The Mile End Sweatshirt and the Plateau Joggers make up the Montreal Collection of loungewear recently launched by Closet Core Patterns. Back in December, I had the wonderful privilege of pattern testing these 2 patterns, and since then I’ve been lounging in stretch velvet glam during the pandemic.
I made a matching set with 2 colours of the same polyester stretch velvet rib knit – in rust and coffee. These 2 patterns really lend themselves for multiple possibilities of colour-blocking, and that’s what I did. Initially, I was a little afraid that the fabric may be too lightweight for the top, because the suggested fabric to use is something more stable with better structure. But I think it ended up OK. This fabric gives the top a slinkier feel. It was perfect for the joggers though, and I love how comfy both pieces turned out. The loungewear design definitely doesn’t compromise style for comfort.
There are some details that elevate these two patterns beyond your everyday slouch-wear or athleisure-wear. For example, the sleeves of the sweatshirt are made up of upper and lower pieces, and they have 2 darts for extra shaping. The back bodice has a yoke and the side seams wrap around to the front at an angle. And there is a bottom band that continues that same angular line from the back. There are 3 versions of the sweatshirt to choose from – a crew neck, a crew neck with a gathered tie-front and a V-neck hoodie. The V-neck has an unusual cross-over feature as well that leads to a kangaroo pocket in the front. For the joggers, the side pockets are designed cleverly into side seams that have been moved closer towards the front of the pant. I like that they are high waisted and have options for back pockets. The joggers can be full-length or made into shorts.
Sizes for these patterns are generous, which is one of the main selling points for Closet Core Patterns, where most of their patterns are size-inclusive. There are 2 size groupings: 0-2 or 14-32. I made the V-neck hoodie in size 2; and the joggers in size 4 – both with zero modifications. Keep in mind that the garments that I made were based on earlier versions of the pattern before the final drafts that are now in the Closet Core shop. Through the testing process, many improvements have been made to these patterns, and I am happy to see that Closet Core took the time to take in suggestions and criticisms.
For example, the V-neck was sitting a tad too low in the front for me, and the team has adjusted this detail and many more suggestions from different testers. That’s what I like about independent designers who keep an open and listening ear for their audience, and are ready to receive feedback without compromising on their unique voice and expression.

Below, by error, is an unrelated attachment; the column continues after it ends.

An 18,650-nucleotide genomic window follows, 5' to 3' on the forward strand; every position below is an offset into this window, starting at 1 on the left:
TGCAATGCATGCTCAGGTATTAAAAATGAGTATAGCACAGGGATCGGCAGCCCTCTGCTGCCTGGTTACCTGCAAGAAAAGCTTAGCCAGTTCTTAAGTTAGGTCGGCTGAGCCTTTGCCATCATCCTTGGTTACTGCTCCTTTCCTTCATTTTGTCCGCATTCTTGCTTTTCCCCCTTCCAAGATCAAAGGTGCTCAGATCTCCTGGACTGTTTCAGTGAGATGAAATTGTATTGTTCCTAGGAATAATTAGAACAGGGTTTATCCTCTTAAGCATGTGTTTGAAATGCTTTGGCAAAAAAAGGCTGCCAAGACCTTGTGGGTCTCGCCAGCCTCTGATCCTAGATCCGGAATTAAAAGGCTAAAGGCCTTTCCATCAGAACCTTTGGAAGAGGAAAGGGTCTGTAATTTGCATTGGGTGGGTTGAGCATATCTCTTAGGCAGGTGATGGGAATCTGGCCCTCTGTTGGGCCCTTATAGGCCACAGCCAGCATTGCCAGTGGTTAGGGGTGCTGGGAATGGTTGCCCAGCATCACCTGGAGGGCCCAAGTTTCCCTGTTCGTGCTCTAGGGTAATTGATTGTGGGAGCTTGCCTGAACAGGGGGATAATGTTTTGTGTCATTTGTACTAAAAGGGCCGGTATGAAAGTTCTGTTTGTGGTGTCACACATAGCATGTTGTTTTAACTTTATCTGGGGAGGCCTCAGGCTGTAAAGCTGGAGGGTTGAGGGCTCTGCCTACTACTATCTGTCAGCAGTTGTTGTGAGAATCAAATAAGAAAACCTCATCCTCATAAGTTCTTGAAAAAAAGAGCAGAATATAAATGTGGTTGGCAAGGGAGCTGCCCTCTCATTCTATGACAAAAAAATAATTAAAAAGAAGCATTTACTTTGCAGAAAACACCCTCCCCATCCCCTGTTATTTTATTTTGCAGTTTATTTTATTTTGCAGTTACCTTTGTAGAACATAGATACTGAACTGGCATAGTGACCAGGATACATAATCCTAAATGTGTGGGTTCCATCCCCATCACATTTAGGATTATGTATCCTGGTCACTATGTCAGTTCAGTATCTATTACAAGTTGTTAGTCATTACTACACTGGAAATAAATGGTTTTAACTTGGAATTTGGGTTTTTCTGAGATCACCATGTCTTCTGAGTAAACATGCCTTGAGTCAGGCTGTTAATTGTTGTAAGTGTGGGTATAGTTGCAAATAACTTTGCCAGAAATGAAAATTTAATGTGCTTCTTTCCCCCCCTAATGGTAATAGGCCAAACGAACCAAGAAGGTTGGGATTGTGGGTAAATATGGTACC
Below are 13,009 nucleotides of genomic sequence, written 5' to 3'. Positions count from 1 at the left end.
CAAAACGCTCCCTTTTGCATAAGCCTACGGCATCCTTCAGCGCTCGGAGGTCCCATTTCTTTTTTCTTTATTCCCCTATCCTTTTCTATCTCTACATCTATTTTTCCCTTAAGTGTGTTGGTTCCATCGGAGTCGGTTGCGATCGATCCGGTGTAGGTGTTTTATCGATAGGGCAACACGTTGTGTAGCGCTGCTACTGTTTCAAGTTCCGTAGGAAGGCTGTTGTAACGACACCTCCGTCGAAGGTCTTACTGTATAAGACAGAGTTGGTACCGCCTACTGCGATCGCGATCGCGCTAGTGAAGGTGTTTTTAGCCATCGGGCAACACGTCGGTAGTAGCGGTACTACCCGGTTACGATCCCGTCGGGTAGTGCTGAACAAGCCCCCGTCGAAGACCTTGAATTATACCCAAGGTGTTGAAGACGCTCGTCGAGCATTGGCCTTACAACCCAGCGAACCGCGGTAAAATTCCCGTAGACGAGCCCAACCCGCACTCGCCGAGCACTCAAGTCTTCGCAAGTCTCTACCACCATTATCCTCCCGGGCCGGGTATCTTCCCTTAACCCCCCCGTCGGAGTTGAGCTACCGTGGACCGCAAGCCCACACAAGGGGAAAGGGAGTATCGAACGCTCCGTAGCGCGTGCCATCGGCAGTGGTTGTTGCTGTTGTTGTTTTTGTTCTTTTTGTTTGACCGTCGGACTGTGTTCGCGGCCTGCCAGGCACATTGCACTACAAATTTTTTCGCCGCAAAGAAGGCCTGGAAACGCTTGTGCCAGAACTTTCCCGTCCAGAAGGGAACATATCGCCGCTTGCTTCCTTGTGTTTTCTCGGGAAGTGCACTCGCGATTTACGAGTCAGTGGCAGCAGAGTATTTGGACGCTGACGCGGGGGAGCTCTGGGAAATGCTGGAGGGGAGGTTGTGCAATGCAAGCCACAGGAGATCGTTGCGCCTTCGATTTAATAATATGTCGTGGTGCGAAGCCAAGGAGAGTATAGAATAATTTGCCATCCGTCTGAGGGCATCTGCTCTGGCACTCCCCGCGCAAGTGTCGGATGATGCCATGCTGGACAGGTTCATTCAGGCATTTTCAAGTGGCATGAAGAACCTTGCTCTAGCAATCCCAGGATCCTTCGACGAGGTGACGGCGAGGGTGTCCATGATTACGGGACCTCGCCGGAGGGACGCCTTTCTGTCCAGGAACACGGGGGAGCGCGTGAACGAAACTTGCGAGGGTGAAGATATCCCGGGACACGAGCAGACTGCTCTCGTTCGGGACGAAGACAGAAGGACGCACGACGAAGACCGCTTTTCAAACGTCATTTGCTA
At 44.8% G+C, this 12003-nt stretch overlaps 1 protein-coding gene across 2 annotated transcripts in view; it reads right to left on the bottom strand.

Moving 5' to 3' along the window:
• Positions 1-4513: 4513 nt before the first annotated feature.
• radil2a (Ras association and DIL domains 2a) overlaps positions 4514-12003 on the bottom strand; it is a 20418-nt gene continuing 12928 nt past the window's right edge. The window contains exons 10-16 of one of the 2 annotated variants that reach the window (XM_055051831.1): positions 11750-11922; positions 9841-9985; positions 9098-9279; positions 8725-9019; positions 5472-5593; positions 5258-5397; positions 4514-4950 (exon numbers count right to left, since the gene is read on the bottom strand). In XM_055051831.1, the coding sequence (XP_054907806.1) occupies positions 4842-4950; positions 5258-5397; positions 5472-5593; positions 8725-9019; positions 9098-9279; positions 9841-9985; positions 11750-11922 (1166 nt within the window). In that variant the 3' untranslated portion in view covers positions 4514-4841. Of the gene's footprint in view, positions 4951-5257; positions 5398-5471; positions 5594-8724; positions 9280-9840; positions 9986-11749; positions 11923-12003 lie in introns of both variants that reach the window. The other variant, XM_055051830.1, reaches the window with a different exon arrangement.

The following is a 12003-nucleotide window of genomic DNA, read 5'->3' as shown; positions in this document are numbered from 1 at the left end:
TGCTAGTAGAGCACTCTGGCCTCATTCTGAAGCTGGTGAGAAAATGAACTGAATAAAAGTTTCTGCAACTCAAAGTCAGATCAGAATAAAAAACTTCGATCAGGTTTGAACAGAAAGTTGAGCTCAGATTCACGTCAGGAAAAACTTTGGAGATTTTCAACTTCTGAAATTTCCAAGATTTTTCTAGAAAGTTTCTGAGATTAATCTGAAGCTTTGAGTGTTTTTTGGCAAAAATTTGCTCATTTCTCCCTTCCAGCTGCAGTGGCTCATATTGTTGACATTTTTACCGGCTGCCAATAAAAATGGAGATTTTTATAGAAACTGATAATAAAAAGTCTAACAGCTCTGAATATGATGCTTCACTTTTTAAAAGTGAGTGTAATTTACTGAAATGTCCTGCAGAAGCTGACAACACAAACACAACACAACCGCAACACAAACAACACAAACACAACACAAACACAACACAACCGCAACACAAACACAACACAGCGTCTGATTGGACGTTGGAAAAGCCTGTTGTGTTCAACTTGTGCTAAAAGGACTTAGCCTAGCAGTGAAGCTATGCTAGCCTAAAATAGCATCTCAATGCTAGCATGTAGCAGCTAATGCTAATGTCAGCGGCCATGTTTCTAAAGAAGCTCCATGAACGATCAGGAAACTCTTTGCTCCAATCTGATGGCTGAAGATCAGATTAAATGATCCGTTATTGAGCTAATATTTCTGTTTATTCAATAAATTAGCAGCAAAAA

From the start, the joggers were a spot-on fit for me, and my only complaint with this project is my shoddy serging skills. It was one of my first projects experimenting with my new Juki 654D, and I had no idea that differential feed would make such a big difference with different fabrics. LOL or COL (cry out loud, in my case)! So I learned this the hard way and some of the inside seams have that waviness that bothers no one else but me. I also made this mistake by attaching the bottom band to the sweatshirt with the knap of the fabric going in the wrong direction. Oy vey! I didn’t notice this until it was way way too late, and didn’t have the strength left to unpick a whole seam of serging and double-stitches for knit fabrics. I was really crushed but my husband says that it bothers no one else but me. So I have accepted these boo-boos and the fact that I am human. Haha, sometimes it is very difficult for me to accept my humanness. Most of the time, the hardest person on me is MYSELF.
Here’s another little story of how I’ve been hard on myself this past week. If you’ve been following me on Instagram (@geri_in_stitches) , you might have noticed that I have been churning out 3 versions of the Hallon Dress by Paradise Patterns. I promise the pattern review and the hack of this dress into a jumpsuit is coming up soon in this blog. I was trying to write it when I realised that the hack is best represented visually on video, and started this new endeavour to make a YouTube video. But a series of unfortunate events, and a myriad of rookie mistakes made me feel that this is a gargantuan task, and I should just abandon it. Then I realised that what was stressing me out the most was the unrealistic deadline that I set for myself, especially when I am trying to make this video when my kids are hyper and hyper-bored during the Passover holidays. There was no way I was getting this done when I don’t have a quiet moment in the house. So I released it. I released the pressure I was placing on myself. I decided to take my time with it, to enjoy the process of it! Isn’t it funny that this shift makes everything different?
This week also saw the release of the 2nd part of the Hitomezashi Sashiko on the Ashton Top tutorial which is a guest blog I wrote for Fabrics-store.com on their Thread Blog. This instalment focuses on the stitching that I did on this Ashton Top. I would greatly appreciate it if you could take the time to visit the blog. Your time, support and encouragement is highly valued. And thank you for your presence here. Sew happy, and happy sewing!